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The Saudi crown prince, Mohammed bin Salman, suggested in 2014 to poison King Abdullah bin Abdulaziz, who died in 2015, said the former Saudi minister of state and head of intelligence Saad Al Jabri.
In an interview broadcast Sunday night on the U.S. network CBS, Al Jabri said that bin Salman spoke in 2014 with his cousin, Prince Mohammed bin Nayef, then-Interior Minister, about this possibility.
“He told him, ‘I want to assassinate King Abdullah, I have obtained a poisonous ring in Russia. I just need a handshake to do it,'” the former intelligence chief said of bin Salman’s words to bin Nayef.
According to the interviewee, the conversation was private although it is videotaped and he claimed to know where the two copies of the recording are located.
King Abdullah died in 2015 at the age of 90 and was succeeded by his brother Salman bin Abdulaziz, father of Mohammed bin Salman, who initially named bin Nayef crown prince.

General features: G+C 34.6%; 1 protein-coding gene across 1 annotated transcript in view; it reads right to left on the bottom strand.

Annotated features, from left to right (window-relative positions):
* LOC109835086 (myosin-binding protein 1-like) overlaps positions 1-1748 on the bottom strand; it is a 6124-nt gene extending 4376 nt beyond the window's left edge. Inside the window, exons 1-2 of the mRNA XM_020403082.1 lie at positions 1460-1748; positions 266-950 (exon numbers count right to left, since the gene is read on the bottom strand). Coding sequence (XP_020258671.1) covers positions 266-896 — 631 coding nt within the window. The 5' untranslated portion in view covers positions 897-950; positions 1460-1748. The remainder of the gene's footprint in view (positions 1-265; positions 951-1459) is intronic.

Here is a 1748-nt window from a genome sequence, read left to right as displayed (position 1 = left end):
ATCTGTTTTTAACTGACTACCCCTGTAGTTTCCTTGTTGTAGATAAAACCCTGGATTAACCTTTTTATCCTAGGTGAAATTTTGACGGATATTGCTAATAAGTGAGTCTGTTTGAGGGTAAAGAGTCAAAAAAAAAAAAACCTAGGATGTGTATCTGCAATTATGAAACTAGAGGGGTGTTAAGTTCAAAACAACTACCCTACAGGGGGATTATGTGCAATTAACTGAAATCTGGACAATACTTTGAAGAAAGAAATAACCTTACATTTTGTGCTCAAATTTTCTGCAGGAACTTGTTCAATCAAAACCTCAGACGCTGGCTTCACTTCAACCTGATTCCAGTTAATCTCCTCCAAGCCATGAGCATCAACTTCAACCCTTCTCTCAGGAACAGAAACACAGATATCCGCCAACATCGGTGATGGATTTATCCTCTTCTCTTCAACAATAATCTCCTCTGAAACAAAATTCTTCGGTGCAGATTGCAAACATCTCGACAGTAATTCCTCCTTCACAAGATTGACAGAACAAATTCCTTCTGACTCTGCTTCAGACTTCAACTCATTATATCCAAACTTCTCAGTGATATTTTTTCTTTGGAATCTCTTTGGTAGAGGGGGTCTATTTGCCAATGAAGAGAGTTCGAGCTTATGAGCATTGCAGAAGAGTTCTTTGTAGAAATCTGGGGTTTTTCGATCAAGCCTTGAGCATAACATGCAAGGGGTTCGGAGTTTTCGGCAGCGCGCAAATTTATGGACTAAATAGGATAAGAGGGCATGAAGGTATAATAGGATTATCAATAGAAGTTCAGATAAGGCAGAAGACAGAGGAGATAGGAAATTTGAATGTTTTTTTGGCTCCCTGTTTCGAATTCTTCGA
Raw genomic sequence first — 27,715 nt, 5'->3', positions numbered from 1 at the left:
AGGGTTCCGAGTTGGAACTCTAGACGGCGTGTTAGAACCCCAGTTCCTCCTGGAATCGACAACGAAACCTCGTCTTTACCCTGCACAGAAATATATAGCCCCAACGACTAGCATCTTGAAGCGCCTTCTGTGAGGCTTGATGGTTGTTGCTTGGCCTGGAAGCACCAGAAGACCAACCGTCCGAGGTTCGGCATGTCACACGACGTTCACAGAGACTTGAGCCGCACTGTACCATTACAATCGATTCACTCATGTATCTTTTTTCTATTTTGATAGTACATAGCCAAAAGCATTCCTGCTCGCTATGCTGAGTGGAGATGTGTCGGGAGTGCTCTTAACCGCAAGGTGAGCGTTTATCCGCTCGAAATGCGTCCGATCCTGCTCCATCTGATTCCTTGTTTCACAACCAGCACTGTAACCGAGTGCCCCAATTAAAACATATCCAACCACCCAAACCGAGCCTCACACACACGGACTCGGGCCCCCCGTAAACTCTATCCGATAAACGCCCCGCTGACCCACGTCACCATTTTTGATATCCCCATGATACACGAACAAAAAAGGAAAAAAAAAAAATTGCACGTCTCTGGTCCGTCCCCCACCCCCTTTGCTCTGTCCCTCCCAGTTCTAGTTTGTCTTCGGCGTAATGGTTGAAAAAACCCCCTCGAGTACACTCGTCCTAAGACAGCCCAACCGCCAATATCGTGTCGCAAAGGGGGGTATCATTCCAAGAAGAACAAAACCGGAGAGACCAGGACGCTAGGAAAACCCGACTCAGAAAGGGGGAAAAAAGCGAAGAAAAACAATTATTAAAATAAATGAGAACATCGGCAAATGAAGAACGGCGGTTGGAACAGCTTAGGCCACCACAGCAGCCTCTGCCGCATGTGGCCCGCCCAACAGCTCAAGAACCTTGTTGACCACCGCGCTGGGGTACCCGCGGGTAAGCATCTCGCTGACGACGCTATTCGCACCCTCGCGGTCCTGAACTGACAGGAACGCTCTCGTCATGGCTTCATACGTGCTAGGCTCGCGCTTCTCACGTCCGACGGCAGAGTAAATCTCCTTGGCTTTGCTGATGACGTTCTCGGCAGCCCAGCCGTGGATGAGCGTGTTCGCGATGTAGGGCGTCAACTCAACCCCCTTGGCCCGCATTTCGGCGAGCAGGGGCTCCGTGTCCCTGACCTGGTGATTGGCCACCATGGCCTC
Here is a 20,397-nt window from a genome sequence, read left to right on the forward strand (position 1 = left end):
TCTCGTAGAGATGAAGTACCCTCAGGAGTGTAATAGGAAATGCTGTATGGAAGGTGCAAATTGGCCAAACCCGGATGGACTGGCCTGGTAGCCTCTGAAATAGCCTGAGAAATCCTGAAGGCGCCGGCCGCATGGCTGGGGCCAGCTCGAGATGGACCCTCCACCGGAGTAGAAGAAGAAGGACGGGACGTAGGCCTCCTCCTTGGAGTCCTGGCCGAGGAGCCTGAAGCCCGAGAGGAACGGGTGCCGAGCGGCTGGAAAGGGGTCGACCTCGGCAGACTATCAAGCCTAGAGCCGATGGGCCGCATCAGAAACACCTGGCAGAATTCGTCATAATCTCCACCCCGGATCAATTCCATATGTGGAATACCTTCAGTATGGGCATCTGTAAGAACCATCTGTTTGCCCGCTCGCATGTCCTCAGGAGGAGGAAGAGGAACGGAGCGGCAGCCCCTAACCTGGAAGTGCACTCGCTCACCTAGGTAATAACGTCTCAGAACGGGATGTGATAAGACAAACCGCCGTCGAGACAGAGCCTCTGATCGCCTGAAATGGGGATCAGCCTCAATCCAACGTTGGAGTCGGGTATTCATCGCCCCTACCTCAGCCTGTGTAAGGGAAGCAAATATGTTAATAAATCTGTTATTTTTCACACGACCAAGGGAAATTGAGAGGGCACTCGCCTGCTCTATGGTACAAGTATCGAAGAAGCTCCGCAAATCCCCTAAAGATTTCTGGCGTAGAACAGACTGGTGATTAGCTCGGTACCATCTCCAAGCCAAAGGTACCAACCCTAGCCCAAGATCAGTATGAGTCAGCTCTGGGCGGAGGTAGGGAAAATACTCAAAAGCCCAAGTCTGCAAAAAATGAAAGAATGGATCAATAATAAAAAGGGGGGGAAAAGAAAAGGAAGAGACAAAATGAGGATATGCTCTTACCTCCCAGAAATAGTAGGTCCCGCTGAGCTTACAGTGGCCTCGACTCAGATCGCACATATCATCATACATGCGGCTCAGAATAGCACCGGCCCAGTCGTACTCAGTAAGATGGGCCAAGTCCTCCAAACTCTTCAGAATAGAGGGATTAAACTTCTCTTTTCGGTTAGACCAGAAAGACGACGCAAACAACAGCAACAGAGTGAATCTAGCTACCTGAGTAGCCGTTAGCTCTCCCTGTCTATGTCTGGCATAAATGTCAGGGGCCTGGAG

In 2017 the monarch removed bin Nayef as heir and appointed bin Salman. Bin Nayef also lost his position as interior minister.
Al-Jabri, who had been a close associate of bin Nayef, fled to Canada when the previous crown prince was ousted.
In August last year, he filed a lawsuit in the United States against bin Salman, whom he accused of sending a “hit squad” to Canada to assassinate him.
In his complaint Al Jabri alleges that the crown prince ordered the deployment of Saudi agents to North America to find out his whereabouts, and when he was finally found in Canada, he sent a squad of 50 people to kill him, two weeks after the October 2018 murder of Saudi journalist Jamal Khashoggi in Istanbul.